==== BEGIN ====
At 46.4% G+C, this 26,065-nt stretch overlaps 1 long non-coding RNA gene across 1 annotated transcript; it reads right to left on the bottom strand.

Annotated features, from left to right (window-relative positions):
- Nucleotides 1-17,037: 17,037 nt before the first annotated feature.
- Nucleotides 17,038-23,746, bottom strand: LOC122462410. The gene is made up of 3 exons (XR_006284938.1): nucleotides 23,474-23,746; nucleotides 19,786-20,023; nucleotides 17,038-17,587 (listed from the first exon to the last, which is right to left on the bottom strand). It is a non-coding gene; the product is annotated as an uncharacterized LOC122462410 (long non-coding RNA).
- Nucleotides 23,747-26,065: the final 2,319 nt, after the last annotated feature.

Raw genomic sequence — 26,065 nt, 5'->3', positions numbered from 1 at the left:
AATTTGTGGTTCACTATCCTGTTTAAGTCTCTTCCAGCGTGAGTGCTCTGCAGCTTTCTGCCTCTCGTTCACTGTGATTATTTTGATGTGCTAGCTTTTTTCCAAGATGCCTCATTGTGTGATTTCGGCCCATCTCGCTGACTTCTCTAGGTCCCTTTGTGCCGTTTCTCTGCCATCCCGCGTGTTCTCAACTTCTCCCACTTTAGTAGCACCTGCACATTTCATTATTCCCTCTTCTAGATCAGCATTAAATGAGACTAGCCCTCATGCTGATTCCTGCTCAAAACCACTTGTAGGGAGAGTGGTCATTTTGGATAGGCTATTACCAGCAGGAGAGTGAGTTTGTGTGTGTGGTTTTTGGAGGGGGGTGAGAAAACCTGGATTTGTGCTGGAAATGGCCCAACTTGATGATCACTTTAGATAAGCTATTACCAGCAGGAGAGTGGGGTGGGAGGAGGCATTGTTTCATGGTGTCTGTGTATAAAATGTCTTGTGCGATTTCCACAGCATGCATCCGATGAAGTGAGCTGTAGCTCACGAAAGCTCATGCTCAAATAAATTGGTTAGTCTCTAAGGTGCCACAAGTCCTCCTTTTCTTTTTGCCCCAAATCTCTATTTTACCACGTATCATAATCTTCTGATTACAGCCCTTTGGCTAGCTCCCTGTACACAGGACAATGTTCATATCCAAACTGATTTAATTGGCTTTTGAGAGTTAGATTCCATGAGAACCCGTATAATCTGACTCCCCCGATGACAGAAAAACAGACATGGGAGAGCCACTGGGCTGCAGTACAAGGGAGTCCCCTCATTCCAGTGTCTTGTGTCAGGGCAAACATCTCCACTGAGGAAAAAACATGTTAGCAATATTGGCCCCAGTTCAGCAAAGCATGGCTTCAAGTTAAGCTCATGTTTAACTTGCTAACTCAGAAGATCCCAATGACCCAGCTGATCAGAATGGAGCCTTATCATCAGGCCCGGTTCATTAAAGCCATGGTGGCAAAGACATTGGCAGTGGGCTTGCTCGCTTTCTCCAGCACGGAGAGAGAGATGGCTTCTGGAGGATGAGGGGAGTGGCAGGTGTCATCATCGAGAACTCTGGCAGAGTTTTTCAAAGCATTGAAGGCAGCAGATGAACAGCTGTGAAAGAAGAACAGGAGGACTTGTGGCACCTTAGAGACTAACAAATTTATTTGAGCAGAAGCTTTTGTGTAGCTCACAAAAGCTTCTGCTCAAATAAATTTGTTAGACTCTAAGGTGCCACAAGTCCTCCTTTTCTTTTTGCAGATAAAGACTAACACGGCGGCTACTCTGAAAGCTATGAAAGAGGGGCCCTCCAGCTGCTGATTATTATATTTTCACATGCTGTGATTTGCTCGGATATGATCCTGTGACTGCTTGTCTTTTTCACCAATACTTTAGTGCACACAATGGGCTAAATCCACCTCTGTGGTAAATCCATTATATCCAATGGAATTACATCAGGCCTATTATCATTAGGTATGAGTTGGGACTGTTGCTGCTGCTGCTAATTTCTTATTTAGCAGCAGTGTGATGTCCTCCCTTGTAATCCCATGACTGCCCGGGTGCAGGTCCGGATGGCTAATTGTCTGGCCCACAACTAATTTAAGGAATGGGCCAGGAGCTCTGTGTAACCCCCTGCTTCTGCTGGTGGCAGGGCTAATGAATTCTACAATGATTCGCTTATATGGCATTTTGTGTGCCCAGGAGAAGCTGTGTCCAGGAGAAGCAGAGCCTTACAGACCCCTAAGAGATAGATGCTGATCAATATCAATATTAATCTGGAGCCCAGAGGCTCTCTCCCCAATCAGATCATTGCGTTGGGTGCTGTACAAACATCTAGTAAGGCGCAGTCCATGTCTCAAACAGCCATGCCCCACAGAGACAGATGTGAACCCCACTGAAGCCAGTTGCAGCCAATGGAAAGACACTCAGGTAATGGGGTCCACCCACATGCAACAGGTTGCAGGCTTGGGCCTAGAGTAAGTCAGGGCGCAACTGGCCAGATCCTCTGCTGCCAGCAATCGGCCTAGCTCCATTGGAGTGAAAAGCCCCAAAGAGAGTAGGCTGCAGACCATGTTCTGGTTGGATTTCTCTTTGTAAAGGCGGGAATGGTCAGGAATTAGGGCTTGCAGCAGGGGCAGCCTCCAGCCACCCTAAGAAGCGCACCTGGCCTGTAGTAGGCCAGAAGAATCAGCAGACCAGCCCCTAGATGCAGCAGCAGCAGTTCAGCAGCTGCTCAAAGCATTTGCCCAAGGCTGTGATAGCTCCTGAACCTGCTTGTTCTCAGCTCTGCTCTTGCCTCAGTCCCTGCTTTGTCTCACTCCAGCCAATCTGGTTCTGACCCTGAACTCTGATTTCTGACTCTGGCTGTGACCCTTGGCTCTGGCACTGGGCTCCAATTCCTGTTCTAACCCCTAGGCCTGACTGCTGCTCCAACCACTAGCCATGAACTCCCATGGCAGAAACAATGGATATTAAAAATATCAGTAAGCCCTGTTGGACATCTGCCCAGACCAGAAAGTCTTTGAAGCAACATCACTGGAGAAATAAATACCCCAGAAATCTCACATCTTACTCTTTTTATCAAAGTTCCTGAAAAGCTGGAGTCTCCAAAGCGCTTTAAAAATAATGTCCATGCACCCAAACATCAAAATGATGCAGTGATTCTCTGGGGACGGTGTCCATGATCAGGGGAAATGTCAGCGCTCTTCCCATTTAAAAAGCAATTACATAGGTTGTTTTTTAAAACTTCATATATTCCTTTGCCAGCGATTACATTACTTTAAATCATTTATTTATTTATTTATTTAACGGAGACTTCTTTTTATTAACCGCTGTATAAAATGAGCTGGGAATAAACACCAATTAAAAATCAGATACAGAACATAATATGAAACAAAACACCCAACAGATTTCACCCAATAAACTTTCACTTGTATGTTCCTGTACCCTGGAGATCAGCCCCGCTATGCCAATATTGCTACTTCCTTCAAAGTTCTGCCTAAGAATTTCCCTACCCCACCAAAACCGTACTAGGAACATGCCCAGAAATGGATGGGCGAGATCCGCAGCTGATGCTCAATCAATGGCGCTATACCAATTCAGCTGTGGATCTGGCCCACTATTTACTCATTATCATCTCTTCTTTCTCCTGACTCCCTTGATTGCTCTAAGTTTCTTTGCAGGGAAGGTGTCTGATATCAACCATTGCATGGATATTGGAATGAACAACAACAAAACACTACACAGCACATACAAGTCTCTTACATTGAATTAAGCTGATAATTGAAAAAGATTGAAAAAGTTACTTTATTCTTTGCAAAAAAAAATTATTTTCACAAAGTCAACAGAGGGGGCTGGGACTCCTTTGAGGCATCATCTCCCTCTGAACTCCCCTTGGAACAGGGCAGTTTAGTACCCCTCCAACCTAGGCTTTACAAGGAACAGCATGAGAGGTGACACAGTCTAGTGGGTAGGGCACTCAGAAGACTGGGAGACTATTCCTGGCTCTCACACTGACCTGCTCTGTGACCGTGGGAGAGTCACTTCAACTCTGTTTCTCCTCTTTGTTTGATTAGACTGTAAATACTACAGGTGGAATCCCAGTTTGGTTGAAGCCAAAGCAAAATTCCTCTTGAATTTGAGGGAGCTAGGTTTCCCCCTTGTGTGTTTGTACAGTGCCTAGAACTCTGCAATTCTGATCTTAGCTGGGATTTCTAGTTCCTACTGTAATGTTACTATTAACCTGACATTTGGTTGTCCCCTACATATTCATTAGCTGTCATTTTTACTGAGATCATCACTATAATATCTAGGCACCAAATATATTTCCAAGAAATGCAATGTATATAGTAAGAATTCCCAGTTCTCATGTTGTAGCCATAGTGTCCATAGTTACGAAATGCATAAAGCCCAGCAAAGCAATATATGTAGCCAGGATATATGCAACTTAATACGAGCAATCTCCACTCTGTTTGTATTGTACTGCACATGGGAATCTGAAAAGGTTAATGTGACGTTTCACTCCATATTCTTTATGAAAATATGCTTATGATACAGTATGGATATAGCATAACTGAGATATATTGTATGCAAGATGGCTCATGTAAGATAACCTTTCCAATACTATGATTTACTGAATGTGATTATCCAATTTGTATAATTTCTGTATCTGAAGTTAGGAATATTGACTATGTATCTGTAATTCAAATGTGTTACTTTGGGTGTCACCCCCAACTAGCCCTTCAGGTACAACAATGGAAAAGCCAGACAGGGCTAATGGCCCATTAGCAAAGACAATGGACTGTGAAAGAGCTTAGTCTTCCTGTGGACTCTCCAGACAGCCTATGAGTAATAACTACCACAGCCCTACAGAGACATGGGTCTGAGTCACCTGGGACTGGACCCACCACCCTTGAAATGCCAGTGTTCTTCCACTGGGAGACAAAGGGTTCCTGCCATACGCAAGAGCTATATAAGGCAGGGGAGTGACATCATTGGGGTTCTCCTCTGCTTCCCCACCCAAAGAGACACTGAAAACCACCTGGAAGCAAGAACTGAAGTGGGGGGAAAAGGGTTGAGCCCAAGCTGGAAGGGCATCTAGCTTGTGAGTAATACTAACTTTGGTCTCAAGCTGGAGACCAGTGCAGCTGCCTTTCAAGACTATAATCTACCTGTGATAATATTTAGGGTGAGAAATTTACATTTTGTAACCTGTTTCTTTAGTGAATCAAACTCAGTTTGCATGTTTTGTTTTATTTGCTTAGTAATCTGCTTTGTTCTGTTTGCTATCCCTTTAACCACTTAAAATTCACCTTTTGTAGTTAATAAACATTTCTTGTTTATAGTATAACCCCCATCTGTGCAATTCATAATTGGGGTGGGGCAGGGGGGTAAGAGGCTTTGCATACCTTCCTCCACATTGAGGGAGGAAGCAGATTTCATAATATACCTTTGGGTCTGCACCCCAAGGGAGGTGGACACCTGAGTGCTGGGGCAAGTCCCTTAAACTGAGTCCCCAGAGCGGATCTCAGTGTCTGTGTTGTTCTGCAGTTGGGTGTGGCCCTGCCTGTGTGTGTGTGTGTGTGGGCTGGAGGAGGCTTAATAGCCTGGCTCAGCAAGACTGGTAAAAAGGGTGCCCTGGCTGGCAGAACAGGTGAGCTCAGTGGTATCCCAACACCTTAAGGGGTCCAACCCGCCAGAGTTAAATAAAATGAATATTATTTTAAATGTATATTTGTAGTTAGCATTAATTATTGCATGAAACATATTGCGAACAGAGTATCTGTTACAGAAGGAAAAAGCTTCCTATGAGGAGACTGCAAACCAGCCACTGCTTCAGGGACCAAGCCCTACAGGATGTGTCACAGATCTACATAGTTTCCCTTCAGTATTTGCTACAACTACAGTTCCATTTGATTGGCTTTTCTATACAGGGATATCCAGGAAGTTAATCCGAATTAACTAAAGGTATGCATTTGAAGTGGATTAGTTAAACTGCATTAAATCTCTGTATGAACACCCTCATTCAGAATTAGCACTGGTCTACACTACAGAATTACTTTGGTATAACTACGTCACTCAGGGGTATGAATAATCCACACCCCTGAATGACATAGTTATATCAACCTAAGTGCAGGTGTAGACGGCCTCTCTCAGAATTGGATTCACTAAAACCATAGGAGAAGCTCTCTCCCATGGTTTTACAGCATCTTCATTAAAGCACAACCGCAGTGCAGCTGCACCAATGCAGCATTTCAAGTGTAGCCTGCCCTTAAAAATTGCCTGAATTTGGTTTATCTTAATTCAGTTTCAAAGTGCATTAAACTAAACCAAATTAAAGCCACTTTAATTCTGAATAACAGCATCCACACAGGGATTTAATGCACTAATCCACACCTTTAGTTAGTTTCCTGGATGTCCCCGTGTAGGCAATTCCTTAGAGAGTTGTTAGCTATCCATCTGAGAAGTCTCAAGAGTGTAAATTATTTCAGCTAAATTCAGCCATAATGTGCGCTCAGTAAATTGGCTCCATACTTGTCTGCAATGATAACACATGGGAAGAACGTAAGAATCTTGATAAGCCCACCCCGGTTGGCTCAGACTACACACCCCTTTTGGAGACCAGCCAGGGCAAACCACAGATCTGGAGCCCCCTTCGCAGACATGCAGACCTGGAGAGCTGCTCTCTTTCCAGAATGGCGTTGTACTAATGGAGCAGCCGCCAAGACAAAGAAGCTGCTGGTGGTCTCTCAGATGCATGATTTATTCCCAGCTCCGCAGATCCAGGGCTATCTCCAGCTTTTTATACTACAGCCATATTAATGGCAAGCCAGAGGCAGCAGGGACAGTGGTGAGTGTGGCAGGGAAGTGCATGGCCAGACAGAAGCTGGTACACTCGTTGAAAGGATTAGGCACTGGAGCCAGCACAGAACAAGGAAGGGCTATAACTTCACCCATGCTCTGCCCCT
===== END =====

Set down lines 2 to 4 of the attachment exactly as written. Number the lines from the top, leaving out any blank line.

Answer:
Annotated features, from left to right (window-relative positions):
- Nucleotides 1-17,037: 17,037 nt before the first annotated feature.
- Nucleotides 17,038-23,746, bottom strand: LOC122462410. The gene is made up of 3 exons (XR_006284938.1): nucleotides 23,474-23,746; nucleotides 19,786-20,023; nucleotides 17,038-17,587 (listed from the first exon to the last, which is right to left on the bottom strand). It is a non-coding gene; the product is annotated as an uncharacterized LOC122462410 (long non-coding RNA).